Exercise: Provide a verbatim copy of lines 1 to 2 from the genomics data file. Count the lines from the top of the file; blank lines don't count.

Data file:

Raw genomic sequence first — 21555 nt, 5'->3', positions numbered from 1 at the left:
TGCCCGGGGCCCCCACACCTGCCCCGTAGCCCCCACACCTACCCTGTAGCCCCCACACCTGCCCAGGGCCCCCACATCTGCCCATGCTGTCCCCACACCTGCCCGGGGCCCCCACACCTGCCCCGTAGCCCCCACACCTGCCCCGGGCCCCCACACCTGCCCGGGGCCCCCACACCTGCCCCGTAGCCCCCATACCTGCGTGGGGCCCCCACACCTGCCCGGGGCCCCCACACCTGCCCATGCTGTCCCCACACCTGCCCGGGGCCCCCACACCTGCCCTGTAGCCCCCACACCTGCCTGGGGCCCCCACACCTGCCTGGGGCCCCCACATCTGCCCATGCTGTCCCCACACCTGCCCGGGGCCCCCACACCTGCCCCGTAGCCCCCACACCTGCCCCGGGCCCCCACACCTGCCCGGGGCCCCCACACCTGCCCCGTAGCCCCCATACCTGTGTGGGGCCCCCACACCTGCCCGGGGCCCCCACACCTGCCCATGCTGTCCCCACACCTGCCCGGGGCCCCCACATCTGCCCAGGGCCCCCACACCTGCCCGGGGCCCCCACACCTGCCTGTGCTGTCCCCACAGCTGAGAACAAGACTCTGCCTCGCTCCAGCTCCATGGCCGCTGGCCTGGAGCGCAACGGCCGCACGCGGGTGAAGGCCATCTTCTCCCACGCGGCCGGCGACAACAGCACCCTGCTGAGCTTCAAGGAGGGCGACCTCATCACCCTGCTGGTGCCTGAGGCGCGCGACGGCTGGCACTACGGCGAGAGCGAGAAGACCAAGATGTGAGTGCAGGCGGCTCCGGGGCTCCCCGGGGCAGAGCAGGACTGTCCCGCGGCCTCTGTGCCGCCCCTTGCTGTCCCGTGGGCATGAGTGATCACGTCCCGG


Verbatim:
Raw genomic sequence first — 21555 nt, 5'->3', positions numbered from 1 at the left:
TGCCCGGGGCCCCCACACCTGCCCCGTAGCCCCCACACCTACCCTGTAGCCCCCACACCTGCCCAGGGCCCCCACATCTGCCCATGCTGTCCCCACACCTGCCCGGGGCCCCCACACCTGCCCCGTAGCCCCCACACCTGCCCCGGGCCCCCACACCTGCCCGGGGCCCCCACACCTGCCCCGTAGCCCCCATACCTGCGTGGGGCCCCCACACCTGCCCGGGGCCCCCACACCTGCCCATGCTGTCCCCACACCTGCCCGGGGCCCCCACACCTGCCCTGTAGCCCCCACACCTGCCTGGGGCCCCCACACCTGCCTGGGGCCCCCACATCTGCCCATGCTGTCCCCACACCTGCCCGGGGCCCCCACACCTGCCCCGTAGCCCCCACACCTGCCCCGGGCCCCCACACCTGCCCGGGGCCCCCACACCTGCCCCGTAGCCCCCATACCTGTGTGGGGCCCCCACACCTGCCCGGGGCCCCCACACCTGCCCATGCTGTCCCCACACCTGCCCGGGGCCCCCACATCTGCCCAGGGCCCCCACACCTGCCCGGGGCCCCCACACCTGCCTGTGCTGTCCCCACAGCTGAGAACAAGACTCTGCCTCGCTCCAGCTCCATGGCCGCTGGCCTGGAGCGCAACGGCCGCACGCGGGTGAAGGCCATCTTCTCCCACGCGGCCGGCGACAACAGCACCCTGCTGAGCTTCAAGGAGGGCGACCTCATCACCCTGCTGGTGCCTGAGGCGCGCGACGGCTGGCACTACGGCGAGAGCGAGAAGACCAAGATGTGAGTGCAGGCGGCTCCGGGGCTCCCCGGGGCAGAGCAGGACTGTCCCGCGGCCTCTGTGCCGCCCCTTGCTGTCCCGTGGGCATGAGTGATCACGTCCCGG